In order to keep the bicycle moving, we have to start pedalling again. It thus appears that an object maintains its motion under the continuous application of an unbalanced force. However, it is quite incorrect.

An object moves with a uniform velocity when the forces (pushing force and frictional force) acting on the object are balanced and there is no net external force on it.

If an unbalanced force is applied on the object, there will be a change either in its speed or in the direction of its motion. Thus, to accelerate the motion of an object, an unbalanced force is required. And the change in its speed (or in the direction of motion) would continue as long as this unbalanced force is applied.

However, if this force is removed completely, the object would continue to move with the velocity it has acquired till then.


By observing the motion of objects on an inclined plane Galileo deduced that objects move with a constant speed when no force acts on them.

He observed that when a marble rolls down an inclined plane, its velocity increases [Fig. 9.5(a)]. In the next chapter, you will learn that the marble falls under the unbalanced force of gravity as it rolls down and attains a definite velocity by the time it reaches the bottom.

Its velocity decreases when it climbs up as shown in Fig. 9.5(b). Fig. 9.5(c) shows a marble resting on an ideal frictionless plane inclined on both sides. Galileo argued that when the marble is released from left, it would roll down the slope and go up on the opposite side to the same height from which it was released.

If the inclinations of the planes on both sides are equal then the marble will climb the same distance that it covered while rolling down.

If the angle of inclination of the right-side plane were gradually decreased, then the marble would travel further distances till it reaches the original height. If the right-side plane were ultimately made horizontal (that is, the slope is reduced to zero), the marble would continue to travel forever trying to reach the same height that it was released from.

The unbalanced forces on the marble in this case are zero. It thus suggests that an unbalanced (external) force is required to change the motion of the marble but no net force is needed to sustain the uniform motion of the marble.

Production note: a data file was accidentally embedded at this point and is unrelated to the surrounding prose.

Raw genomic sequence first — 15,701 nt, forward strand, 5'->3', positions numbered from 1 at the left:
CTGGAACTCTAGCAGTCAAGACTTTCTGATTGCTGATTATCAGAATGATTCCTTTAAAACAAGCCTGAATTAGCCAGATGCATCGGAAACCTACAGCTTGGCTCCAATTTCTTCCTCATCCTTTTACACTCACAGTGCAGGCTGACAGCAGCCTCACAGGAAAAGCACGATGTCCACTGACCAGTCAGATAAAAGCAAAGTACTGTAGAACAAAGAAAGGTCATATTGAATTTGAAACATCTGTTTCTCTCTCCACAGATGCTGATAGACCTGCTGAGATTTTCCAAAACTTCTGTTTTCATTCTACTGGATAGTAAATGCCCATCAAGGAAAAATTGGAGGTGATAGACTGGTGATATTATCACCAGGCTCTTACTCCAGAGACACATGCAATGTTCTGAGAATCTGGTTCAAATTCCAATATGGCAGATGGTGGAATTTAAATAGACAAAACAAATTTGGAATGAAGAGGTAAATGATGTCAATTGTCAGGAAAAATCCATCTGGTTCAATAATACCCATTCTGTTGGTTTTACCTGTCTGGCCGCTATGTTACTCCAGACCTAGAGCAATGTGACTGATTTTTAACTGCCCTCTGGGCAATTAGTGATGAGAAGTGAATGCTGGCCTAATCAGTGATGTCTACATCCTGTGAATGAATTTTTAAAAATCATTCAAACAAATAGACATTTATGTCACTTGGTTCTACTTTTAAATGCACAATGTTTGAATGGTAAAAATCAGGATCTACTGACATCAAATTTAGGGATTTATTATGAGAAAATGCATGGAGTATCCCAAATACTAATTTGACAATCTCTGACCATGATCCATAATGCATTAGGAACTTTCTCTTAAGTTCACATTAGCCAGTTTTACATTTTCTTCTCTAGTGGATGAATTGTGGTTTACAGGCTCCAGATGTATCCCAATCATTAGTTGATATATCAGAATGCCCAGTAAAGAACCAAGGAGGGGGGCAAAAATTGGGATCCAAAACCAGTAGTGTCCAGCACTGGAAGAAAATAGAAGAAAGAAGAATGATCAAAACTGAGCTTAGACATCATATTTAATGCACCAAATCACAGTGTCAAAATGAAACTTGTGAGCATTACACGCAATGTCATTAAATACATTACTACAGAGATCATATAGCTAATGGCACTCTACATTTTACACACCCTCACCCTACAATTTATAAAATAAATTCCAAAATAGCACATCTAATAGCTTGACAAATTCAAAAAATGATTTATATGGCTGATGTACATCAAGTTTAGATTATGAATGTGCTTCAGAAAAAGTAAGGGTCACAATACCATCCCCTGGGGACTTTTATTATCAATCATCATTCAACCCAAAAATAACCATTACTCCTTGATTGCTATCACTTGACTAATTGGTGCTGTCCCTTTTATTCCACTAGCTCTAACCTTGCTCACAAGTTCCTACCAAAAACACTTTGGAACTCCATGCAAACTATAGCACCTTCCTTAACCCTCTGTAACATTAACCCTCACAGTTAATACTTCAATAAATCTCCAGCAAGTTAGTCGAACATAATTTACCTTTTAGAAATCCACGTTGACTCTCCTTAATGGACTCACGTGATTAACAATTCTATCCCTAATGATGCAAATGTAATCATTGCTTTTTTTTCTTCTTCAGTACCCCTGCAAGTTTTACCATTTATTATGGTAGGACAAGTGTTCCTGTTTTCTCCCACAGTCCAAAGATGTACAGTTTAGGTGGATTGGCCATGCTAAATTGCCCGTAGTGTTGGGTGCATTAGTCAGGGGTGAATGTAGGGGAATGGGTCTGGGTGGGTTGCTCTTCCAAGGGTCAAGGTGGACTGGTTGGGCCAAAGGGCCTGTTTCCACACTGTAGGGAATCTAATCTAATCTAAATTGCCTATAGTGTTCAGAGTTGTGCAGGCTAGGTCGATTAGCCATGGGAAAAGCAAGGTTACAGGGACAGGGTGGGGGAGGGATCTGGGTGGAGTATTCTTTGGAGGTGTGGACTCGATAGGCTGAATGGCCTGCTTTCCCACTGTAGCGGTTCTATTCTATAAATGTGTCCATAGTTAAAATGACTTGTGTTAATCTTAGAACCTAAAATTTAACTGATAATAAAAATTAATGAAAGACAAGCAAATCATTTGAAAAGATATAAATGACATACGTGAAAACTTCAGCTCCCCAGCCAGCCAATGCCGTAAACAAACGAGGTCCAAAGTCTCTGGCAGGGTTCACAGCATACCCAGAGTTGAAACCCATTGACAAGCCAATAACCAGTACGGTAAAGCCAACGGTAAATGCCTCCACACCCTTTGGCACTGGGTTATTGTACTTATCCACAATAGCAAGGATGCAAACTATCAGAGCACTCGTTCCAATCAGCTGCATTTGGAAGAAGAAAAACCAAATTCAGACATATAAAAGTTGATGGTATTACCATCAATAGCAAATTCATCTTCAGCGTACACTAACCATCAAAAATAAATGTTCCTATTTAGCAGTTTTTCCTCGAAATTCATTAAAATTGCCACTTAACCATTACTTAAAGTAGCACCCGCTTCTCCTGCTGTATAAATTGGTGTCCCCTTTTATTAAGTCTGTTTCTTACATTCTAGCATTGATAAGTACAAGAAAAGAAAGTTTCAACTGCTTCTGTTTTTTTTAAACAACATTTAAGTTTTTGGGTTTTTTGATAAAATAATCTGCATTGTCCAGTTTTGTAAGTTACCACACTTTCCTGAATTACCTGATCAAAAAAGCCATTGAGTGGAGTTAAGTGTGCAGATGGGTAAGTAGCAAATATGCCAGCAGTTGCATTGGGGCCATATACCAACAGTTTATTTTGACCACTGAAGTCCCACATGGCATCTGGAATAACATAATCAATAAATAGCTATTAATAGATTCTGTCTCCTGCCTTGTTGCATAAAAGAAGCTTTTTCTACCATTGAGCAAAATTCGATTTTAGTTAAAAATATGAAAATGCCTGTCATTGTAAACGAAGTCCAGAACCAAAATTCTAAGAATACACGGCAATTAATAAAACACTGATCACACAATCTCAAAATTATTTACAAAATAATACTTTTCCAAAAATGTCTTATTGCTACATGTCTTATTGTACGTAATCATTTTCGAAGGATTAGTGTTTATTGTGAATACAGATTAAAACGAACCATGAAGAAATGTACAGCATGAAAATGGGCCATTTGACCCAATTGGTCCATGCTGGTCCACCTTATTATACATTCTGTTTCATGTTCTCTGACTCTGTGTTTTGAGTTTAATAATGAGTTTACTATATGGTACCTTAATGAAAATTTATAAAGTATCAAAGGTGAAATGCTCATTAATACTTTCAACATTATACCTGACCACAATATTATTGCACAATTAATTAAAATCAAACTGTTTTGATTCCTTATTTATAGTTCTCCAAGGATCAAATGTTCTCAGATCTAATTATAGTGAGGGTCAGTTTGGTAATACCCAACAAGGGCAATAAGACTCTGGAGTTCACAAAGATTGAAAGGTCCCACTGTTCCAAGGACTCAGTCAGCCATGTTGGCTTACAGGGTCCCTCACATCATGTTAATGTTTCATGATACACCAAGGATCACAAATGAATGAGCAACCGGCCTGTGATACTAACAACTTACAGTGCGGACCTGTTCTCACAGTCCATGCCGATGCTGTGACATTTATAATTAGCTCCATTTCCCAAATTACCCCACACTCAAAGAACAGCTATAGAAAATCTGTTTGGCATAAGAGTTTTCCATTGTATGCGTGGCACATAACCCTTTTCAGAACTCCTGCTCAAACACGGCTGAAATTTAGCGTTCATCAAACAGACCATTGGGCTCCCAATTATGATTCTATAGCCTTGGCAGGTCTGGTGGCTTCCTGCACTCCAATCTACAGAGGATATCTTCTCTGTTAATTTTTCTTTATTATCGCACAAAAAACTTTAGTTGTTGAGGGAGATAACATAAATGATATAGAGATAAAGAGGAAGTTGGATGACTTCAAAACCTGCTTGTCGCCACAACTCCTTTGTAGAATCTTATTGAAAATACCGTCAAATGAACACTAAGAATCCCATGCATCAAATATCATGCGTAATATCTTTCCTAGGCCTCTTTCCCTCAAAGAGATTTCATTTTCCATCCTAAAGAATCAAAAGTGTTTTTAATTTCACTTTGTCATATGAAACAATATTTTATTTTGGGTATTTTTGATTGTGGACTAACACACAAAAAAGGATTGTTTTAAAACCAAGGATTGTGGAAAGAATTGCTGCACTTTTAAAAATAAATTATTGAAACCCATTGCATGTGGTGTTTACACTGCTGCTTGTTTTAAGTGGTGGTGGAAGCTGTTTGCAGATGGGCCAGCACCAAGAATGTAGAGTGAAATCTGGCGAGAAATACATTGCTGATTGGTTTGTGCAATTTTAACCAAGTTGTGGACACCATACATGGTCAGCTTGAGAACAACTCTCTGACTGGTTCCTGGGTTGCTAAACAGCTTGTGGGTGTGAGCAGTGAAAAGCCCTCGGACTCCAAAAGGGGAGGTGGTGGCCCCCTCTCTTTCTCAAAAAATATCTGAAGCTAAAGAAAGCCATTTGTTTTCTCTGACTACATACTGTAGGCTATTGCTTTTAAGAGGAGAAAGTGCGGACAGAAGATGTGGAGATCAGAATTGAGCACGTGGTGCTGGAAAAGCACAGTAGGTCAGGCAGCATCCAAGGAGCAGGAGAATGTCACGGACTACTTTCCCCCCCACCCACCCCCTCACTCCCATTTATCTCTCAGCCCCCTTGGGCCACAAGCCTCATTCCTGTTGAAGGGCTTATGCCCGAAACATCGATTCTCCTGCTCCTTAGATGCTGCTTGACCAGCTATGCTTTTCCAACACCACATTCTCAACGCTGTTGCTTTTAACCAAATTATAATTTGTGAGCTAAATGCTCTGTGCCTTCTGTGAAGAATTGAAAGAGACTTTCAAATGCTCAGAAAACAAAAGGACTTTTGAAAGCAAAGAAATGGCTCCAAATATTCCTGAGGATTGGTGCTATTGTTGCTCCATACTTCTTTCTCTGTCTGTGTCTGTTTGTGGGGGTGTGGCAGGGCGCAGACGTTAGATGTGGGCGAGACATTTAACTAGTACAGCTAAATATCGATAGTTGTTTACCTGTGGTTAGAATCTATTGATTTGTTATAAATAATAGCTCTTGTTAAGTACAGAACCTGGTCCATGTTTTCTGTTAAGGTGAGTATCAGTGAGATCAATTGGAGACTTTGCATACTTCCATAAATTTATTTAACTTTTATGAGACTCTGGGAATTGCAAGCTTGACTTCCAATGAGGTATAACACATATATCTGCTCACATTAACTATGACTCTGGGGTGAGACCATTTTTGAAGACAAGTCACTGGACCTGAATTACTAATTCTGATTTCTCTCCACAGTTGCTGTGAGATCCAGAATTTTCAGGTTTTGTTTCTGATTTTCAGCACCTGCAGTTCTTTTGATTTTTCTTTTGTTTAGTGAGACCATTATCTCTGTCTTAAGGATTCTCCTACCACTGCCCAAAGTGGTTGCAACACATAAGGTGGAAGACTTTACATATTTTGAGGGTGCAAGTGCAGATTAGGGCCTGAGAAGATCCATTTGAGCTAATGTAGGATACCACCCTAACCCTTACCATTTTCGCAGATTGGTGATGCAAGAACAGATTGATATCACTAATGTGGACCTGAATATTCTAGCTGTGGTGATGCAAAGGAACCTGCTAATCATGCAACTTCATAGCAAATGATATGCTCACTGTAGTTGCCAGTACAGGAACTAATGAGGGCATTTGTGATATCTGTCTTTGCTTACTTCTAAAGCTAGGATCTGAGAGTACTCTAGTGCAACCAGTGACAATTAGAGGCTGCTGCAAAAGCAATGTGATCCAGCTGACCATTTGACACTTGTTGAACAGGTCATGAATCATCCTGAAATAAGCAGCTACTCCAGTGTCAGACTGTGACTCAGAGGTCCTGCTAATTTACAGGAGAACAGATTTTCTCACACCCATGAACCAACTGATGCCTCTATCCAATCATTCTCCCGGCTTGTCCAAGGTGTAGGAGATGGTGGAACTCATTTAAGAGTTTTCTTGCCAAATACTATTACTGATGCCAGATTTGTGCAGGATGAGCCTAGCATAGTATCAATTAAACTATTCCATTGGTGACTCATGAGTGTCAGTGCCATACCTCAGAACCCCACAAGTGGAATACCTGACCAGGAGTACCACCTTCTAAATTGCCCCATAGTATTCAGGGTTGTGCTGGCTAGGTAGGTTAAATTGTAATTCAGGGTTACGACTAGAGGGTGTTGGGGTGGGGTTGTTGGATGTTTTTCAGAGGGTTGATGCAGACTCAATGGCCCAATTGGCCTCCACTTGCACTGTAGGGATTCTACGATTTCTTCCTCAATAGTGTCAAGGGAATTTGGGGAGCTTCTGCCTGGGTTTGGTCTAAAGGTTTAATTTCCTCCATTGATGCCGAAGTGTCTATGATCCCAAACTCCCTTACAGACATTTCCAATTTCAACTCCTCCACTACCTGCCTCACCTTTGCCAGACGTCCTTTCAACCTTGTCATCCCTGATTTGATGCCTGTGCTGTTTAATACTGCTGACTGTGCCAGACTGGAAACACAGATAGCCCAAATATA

In practical situations it is difficult to achieve a zero unbalanced force. This is because of the presence of the frictional force acting opposite to the direction of motion.

Thus, in practice the marble stops after travelling some distance. The effect of the frictional force may be minimised by using a smooth marble and a smooth plane and providing a lubricant on top of the planes.

Newton further studied Galileo’s ideas on force and motion and presented three fundamental laws that govern the motion of objects. These three laws are known as Newton’s laws of motion. The first law of motion is stated as:

An object remains in a state of rest or of uniform motion in a straight line unless compelled to change that state by an applied force.

In other words, all objects resist a change in their state of motion. In a qualitative way, the tendency of undisturbed objects to stay at rest or to keep moving with the same velocity is called inertia. This is why, the first law of motion is also known as the law of inertia.

Certain experiences that we come across while travelling in a motorcar can be explained on the basis of the law of inertia. We tend to remain at rest with respect to the seat until the drives applies a braking force to stop the motorcar.